In 2009, when Italian photographer Chiara Goia was sent to the Maldives on assignment for The New York Times Magazine, she had no idea that she was embarking on what would turn into a passion project. Trailing the then-recently elected president, Mohamed Nasheed, for the Times profile as he traveled through the Maldives (the country is an archipelago of 1,190 islands), Goia found herself fascinated by the locals, their daily lives, and the environmental issues they face.
"I had this moment of discovering a side of the Maldives I didn't know existed."
"Up until that moment, I didn't know anything about the Maldives except for its resorts," says Goia, who was affected by the threat of rising sea levels. "Visiting the locals with Nasheed, I had this moment of discovering a side of the Maldives I didn't know existed."
Goia spent a few extra days after her Times assignment shooting around the capital of Malé, and decided to return to continue her personal series over the next few years. She became interested in the locals' way of life, particularly in such details as the artificial island of Thilafushi, which serves as a landfill, and the fact that local fisherman, whose very livelihood depends on the environment, still discard their trash in the ocean.
"I loved having the chance to meet local people and see daily life," Goia says. This is a theme throughout her photography practice: She's also working on a series in Mongolia, which explores the nomadic culture and the effects of mining on the natives, as well as a more personal exploration in her hometown of Milan. Relating to locals and their hometowns is her particular talent—now, see for yourself in these beautiful works of the Maldives.
This was one of the first images I took of Malé. I was surprised to find such a crowded and busy city on this relatively small island. The city is so dense that there is little space left for greenery—and there are cars everywhere. It only takes a half hour to walk across the island, but very few people use bikes or walk more than a few hundred meters.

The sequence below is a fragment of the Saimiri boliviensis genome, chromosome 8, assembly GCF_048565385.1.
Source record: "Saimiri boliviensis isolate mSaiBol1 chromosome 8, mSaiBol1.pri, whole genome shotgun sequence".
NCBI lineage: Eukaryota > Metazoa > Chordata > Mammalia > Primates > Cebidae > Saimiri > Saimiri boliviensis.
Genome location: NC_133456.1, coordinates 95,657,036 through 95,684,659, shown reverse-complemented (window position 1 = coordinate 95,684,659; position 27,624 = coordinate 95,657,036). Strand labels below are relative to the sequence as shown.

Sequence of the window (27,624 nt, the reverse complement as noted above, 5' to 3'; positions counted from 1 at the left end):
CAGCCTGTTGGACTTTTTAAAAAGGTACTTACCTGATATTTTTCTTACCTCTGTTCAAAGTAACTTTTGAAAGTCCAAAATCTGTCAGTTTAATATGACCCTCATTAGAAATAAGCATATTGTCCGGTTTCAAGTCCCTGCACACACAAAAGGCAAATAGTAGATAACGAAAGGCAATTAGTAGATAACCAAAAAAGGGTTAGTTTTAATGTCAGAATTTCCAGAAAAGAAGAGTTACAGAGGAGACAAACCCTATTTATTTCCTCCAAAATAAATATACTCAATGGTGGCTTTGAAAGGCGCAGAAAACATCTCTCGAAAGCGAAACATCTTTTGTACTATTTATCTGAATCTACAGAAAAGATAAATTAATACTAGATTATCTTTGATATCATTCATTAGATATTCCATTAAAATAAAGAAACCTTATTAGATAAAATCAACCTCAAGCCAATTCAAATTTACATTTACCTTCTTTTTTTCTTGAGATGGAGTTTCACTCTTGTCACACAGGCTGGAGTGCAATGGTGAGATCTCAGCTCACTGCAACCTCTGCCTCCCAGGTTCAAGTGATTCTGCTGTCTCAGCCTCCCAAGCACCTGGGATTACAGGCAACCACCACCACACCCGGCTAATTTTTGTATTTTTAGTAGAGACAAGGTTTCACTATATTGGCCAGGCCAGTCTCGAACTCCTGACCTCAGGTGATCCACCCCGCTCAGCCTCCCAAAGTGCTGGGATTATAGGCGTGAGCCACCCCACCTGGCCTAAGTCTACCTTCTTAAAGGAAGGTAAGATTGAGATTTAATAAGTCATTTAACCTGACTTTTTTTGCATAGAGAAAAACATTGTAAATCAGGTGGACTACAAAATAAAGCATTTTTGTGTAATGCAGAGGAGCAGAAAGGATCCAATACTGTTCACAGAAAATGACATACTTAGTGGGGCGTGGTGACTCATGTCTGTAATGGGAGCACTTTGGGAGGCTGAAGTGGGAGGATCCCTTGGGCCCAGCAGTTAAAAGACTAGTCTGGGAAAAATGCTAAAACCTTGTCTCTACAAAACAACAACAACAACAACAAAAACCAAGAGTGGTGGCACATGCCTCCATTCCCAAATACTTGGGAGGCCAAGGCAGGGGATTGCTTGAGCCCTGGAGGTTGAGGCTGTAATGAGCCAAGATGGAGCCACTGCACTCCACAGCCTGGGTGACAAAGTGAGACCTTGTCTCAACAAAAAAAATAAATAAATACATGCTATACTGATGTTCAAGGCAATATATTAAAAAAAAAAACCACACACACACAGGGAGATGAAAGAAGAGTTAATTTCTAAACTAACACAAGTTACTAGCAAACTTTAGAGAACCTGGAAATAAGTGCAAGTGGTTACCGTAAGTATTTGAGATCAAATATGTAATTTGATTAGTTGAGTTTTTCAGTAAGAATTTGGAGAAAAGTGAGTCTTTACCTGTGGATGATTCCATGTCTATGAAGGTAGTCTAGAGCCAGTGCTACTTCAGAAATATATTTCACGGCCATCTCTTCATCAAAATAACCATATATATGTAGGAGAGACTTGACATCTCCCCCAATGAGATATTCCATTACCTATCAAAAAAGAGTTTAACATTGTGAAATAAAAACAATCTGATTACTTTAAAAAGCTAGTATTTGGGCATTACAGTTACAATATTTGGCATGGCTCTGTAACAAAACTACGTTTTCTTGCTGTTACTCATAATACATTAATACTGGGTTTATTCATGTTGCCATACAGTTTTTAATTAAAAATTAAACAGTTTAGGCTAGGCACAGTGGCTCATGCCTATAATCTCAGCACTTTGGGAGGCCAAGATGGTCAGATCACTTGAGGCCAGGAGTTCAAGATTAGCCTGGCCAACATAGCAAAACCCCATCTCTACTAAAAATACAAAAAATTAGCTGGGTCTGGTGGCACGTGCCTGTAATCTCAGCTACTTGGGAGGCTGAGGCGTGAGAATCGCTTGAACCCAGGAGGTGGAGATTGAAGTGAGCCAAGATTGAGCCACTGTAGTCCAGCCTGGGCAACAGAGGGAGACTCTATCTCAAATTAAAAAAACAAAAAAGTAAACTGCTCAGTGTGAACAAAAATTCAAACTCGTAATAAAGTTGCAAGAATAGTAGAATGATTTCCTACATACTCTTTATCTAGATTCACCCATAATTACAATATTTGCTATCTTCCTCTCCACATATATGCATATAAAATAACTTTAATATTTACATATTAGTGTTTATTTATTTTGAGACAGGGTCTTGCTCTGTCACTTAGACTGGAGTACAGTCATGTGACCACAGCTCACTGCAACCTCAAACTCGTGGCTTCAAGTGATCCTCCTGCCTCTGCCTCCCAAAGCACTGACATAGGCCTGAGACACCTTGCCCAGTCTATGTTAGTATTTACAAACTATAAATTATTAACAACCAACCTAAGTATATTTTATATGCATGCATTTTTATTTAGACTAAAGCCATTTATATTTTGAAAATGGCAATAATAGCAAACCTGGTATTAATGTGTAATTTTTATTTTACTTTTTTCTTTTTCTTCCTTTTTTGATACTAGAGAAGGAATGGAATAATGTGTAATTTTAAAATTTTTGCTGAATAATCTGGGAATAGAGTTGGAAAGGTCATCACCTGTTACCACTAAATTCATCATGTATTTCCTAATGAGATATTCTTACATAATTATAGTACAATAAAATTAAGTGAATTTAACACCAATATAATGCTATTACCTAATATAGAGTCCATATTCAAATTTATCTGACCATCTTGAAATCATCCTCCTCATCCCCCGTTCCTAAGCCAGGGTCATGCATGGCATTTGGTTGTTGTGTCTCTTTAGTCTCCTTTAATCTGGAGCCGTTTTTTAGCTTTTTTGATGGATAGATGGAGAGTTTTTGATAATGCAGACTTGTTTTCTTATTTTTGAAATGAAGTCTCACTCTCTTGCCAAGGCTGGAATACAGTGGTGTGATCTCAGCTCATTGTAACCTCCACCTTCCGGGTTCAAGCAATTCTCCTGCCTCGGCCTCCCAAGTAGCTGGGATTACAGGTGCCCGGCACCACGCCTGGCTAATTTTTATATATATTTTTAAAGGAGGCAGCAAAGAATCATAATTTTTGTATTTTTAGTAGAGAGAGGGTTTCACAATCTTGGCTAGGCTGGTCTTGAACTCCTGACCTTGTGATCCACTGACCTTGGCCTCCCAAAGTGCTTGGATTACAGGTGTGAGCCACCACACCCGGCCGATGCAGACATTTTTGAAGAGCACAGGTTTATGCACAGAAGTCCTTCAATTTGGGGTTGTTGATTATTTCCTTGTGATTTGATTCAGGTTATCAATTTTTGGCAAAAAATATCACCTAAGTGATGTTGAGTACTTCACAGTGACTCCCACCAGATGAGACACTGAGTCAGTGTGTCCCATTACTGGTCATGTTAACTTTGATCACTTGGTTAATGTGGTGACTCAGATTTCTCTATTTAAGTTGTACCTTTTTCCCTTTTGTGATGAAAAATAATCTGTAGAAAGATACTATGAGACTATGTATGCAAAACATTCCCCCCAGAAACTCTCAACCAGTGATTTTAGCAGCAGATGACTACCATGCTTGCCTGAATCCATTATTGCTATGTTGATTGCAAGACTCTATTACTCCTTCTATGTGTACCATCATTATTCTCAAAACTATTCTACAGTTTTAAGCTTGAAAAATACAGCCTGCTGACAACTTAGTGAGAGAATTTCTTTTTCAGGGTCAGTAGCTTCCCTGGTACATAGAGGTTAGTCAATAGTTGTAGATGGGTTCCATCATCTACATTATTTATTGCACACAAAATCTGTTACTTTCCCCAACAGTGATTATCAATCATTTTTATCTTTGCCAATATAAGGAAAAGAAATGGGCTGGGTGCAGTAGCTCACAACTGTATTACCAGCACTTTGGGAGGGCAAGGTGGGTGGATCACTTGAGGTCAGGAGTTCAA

This is a photograph taken on the Times assignment. I shot these young girls with their mothers on a two-day trip to Bilehdhoo Island, following President Nasheed. This is one of the first moments in which I began discovering the culture and local dimension of the Maldives.
Almost all of the Maldives' garbage is collected on the island of Thilafushi. It was once a very small island, but today it's a landfill with Navy dockyards and gas and construction companies. It's a nightmare and really gives you a sense of the impact we have on our planet. Here I found hills of plastic and trash that's dumped in the water—the same water that tourists swim in on the shore of nearby resort islands.
This is another photograph I took while wandering the city. I turned a corner and there was a man playing with his child.
Seaplane flights are probably the best way to grasp the configuration of this island nation, and to understand how vast the extension of the country is. I shot this photo of a coral reef on a flight to Soneva Fushi on Baa Atoll.
Friday is a very interesting day to hang out in Malé, especially during Ramadan, when most people gather in the mosques for prayer. There is not always space for everybody inside, so a lot of people pray outside.
This seawall is one of my favorite places to walk around after sunset, when it cools down and a lot of people come outdoors. This area is part of the island's reclaimed land; the waves come all the way up to the seawall. Not too far from here is Malé's only beach—it's small and artificial.
This is a shot from my second trip to the Maldives. I was there during the rainy season to see how the country looked in a different light.
I took this photo of a man standing on a seawall from President Nasheed's boat as we were about to approach Dhiggaru Island during my Times assignment.
I came to the relatively remote island of Kinolhas on a trip with my Maldivian friends for a wedding. The island was undergoing some major renovations to its port (these are some concrete blocks that would be used to build the harbor) and people were talking about opening up new guesthouses. Until 2008 it was forbidden for locals to open hotels on inhabited islands—only tourists could stay on resort islands where no locals lived.
I took this photograph on a ferry to a resort island near Malé, traveling for the Climate Vulnerable Forum held by Nasheed in 2011.
For more information on Goia, see chiaragoia.com.